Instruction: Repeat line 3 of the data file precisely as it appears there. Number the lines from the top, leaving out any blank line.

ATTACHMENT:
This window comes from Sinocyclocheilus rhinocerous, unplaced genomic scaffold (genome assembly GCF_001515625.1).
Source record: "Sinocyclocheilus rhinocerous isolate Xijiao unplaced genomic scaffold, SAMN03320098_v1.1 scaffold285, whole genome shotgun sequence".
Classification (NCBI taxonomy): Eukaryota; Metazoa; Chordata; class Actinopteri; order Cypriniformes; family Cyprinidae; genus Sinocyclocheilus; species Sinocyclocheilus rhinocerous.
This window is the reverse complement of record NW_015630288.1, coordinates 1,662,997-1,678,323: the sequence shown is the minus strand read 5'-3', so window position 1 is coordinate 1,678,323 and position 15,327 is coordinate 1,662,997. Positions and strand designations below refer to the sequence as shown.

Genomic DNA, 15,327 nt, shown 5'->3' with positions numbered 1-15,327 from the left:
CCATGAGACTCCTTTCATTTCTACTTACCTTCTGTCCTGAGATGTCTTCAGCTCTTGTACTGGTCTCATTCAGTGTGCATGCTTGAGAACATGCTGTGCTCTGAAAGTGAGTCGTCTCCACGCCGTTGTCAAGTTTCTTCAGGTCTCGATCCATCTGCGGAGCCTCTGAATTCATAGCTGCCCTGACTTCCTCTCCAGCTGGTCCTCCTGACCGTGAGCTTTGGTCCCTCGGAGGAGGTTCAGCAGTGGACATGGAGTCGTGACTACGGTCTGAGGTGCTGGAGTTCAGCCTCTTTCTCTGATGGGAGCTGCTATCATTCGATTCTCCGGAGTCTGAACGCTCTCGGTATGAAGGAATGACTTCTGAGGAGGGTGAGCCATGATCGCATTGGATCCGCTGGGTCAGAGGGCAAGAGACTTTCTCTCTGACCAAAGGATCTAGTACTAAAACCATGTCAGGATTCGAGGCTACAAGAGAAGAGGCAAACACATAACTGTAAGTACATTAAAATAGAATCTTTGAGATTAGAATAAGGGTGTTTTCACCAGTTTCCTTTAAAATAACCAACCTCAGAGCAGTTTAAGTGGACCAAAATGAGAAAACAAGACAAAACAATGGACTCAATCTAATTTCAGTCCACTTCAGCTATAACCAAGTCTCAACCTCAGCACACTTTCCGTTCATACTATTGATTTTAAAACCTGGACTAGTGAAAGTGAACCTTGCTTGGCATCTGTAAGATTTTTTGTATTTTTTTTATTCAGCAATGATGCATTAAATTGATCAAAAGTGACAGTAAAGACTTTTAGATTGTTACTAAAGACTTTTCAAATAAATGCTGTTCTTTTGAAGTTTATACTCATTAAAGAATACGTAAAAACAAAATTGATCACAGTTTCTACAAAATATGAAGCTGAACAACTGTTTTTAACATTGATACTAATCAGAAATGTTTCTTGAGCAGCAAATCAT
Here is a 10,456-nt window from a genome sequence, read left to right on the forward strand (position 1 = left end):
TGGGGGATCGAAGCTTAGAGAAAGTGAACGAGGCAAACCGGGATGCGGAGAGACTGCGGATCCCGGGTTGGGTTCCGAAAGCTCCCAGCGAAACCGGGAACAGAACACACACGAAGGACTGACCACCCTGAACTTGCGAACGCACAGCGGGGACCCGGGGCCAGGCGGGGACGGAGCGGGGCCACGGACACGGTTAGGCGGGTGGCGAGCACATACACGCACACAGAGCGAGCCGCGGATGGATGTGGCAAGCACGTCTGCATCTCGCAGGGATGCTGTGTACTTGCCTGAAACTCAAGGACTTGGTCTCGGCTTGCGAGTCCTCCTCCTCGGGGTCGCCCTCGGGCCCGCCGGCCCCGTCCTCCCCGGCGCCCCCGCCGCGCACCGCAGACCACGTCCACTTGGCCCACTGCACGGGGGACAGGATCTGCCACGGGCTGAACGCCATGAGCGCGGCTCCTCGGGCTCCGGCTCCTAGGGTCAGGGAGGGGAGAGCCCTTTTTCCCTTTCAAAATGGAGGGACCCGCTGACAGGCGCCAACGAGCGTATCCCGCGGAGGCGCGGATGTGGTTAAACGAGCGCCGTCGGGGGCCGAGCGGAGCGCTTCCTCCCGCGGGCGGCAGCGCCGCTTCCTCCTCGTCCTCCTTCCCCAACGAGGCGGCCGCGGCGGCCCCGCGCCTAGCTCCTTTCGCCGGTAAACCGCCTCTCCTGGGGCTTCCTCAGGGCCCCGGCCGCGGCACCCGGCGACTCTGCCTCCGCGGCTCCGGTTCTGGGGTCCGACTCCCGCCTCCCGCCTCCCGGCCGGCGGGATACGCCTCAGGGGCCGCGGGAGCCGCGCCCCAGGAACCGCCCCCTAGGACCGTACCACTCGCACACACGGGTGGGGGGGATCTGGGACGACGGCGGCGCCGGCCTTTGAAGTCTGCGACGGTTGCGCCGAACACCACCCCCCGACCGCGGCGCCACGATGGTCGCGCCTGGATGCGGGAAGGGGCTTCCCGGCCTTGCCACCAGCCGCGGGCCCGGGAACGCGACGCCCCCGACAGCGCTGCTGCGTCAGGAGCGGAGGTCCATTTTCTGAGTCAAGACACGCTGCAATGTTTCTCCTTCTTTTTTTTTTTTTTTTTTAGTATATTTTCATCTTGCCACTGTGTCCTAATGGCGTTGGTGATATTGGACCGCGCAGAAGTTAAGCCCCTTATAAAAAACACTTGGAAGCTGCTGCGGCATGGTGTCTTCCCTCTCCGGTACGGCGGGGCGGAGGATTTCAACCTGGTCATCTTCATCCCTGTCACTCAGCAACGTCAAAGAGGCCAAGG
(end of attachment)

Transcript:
Classification (NCBI taxonomy): Eukaryota; Metazoa; Chordata; class Actinopteri; order Cypriniformes; family Cyprinidae; genus Sinocyclocheilus; species Sinocyclocheilus rhinocerous.